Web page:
Trump has yet to give a post-elec­tion news con­fer­ence lay­ing out his agenda or an­swer­ing ques­tions about his tran­si­tion, which gives added weight to the video. He also ad­dressed crit­i­cisms about the dis­or­ga­nized na­ture of the tran­si­tion, in­sist­ing it has gone “very smoothly, ef­fi­ciently and ef­fec­tively.”

The video came amid news re­ports that fu­eled more un­cer­tainty over how Trump will avoid con­flicts of in­ter­est re­lated to his world­wide busi­ness ties, with new ques­tions aris­ing Mon­day over a con­ver­sa­tion Trump had last week with Ar­gen­tine Pres­i­dent Mauri­cio Macri.

Dur­ing the con­grat­u­la­tory call, Trump asked for help with per­mit­ting a con­struc­tion project he is build­ing in Buenos Aires, an Ar­gen­tine jour­nal­ist said.

Trump’s tran­si­tion staff and the Ar­gen­tine govern­ment both de­nied the project was dis­cussed. How­ever, Macri’s spokesman, Ivan Pavlovsky, said in a state­ment that the two men “briefly men­tioned the per­sonal re­la­tion­ship they have had for years,” al­lud­ing to their busi­ness ties, which date back to the 1980s.

Trump’s tran­si­tion team did not re­spond to a re­quest for a tran­script or sum­mary of the phone call and have de­nied that Trump’s busi­nesses have cre­ated even a per­cep­tion of po­ten­tial con­flict.

But Trump’s on­go­ing in­volve­ment in his com­pa­nies raises the specter that he will use his po­si­tion to fur­ther his fi­nan­cial in­ter­ests. And the prob­lem will not go away un­less Trump puts a stronger fire­wall be­tween his fam­ily and his busi­ness dur­ing his pres­i­dency, ethics spe­cial­ists say.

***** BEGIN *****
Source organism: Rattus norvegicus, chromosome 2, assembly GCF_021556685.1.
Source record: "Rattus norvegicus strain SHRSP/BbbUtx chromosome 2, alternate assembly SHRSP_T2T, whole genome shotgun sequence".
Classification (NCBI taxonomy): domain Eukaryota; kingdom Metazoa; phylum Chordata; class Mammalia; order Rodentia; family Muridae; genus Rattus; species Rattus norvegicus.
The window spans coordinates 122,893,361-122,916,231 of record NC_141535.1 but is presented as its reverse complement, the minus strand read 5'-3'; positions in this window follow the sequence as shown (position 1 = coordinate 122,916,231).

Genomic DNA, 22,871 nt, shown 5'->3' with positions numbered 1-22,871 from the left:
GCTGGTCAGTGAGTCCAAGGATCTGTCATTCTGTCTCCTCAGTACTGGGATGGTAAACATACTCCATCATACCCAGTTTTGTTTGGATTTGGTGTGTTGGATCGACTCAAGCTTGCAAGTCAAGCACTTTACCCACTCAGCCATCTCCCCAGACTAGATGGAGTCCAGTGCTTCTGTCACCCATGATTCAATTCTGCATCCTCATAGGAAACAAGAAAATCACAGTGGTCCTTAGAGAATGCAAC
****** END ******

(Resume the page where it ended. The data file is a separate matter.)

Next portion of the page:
Even if Trump does not ask for it, for­eign lead­ers may be­lieve they are win­ning in­flu­ence with Trump by grant­ing busi­ness fa­vors to him or his chil­dren, who Trump says will con­trol his busi­nesses while he is pres­i­dent.

“Pri­vate in­ter­est cur­ry­ing fa­vor and buy­ing in­flu­ence with lead­ers of coun­tries by deal­ing with their chil­dren is a time-hon­ored tra­di­tion in the world,” said Fred Wertheimer, pres­i­dent of Democ­racy 21, a non­par­ti­san group that ad­vo­cates for tighter con­trols on con­flicts of in­ter­est in govern­ment.

Wertheimer called Trump “a mas­sive walk­ing con­flict of in­ter­est” and said ques­tions sur­round­ing his re­la­tion­ship with Macri would oc­cur reg­u­larly un­less Trump di­vests his busi­ness em­pire com­pletely and cre­ates a truly blind trust that does not in­volve his chil­dren, who are also key po­lit­i­cal advisers.

The is­sue dogged Trump be­fore he was elected. Trump ran largely on an ethics plat­form, crit­i­ciz­ing Hil­lary Clin­ton and her hus­band for en­rich­ing them­selves from govern­ment ser­vice and ex­chang­ing ac­cess at the State Depart­ment for cash. Trump has also promised to “drain the swamp,” elim­i­nat­ing out­side in­flu­ence in Wash­ing­ton.

Trump ad­viser Kellyanne Con­way scoffed when re­porters asked on Mon­day how long Trump would con­tinue con­duct­ing busi­ness dur­ing the tran­si­tion.

“Do you ask peo­ple how long they will play golf and do the tran­si­tion?” she said, an im­plicit dig at Obama, whose rounds of golf are a fre­quent tar­get of con­ser­va­tive crit­i­cism. “Are you sug­gest­ing he is do­ing some­thing il­le­gal? I al­ready said he is not. But the pre­sump­tion is that he is.”

Con­way said Trump has con­sulted on ethics with lawyers, ac­coun­tants and advisers. She said that his role as a busi­ness­man in tran­si­tion to the high­est of­fice marks “un­prece­dented times.”

(Spe­cial cor­re­spon­dent Laura Till­man in Mex­ico City, and staff writer Chris Mege­rian con­trib­uted to this re­port.)

OLIVIER DOULIERY/ABACA PRESS/TNS

Pres­i­dent-elect Don­ald Trump promised to with­draw from the mas­sive Trans-Pa­cific Part­ner­ship trade deal in his first days in of­fice.